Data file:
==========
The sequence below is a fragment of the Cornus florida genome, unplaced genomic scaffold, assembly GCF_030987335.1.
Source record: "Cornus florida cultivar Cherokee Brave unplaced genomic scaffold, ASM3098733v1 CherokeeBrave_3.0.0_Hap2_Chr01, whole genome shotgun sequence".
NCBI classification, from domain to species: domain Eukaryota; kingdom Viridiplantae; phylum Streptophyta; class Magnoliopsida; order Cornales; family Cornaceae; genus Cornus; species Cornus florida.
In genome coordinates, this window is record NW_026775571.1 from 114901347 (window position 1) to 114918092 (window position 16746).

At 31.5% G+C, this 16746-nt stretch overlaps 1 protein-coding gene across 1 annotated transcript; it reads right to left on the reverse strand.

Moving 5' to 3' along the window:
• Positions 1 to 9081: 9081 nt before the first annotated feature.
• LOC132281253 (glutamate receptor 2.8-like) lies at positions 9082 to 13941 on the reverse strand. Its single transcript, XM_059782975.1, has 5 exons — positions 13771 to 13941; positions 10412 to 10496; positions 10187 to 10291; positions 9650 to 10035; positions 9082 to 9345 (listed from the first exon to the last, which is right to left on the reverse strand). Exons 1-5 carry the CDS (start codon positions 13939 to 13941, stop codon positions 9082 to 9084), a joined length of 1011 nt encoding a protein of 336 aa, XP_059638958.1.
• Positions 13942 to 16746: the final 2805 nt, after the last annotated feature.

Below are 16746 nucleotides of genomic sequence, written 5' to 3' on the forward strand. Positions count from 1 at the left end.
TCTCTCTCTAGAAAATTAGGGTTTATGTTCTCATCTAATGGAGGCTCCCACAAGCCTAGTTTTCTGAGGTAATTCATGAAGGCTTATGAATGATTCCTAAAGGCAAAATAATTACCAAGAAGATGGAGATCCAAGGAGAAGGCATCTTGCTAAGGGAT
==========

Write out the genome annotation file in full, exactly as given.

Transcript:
The sequence below is a fragment of the Cornus florida genome, unplaced genomic scaffold, assembly GCF_030987335.1.
Source record: "Cornus florida cultivar Cherokee Brave unplaced genomic scaffold, ASM3098733v1 CherokeeBrave_3.0.0_Hap2_Chr01, whole genome shotgun sequence".
NCBI classification, from domain to species: domain Eukaryota; kingdom Viridiplantae; phylum Streptophyta; class Magnoliopsida; order Cornales; family Cornaceae; genus Cornus; species Cornus florida.
In genome coordinates, this window is record NW_026775571.1 from 114901347 (window position 1) to 114918092 (window position 16746).

At 31.5% G+C, this 16746-nt stretch overlaps 1 protein-coding gene across 1 annotated transcript; it reads right to left on the reverse strand.

Moving 5' to 3' along the window:
• Positions 1 to 9081: 9081 nt before the first annotated feature.
• LOC132281253 (glutamate receptor 2.8-like) lies at positions 9082 to 13941 on the reverse strand. Its single transcript, XM_059782975.1, has 5 exons — positions 13771 to 13941; positions 10412 to 10496; positions 10187 to 10291; positions 9650 to 10035; positions 9082 to 9345 (listed from the first exon to the last, which is right to left on the reverse strand). Exons 1-5 carry the CDS (start codon positions 13939 to 13941, stop codon positions 9082 to 9084), a joined length of 1011 nt encoding a protein of 336 aa, XP_059638958.1.
• Positions 13942 to 16746: the final 2805 nt, after the last annotated feature.

Below are 16746 nucleotides of genomic sequence, written 5' to 3' on the forward strand. Positions count from 1 at the left end.
TCTCTCTCTAGAAAATTAGGGTTTATGTTCTCATCTAATGGAGGCTCCCACAAGCCTAGTTTTCTGAGGTAATTCATGAAGGCTTATGAATGATTCCTAAAGGCAAAATAATTACCAAGAAGATGGAGATCCAAGGAGAAGGCATCTTGCTAAGGGAT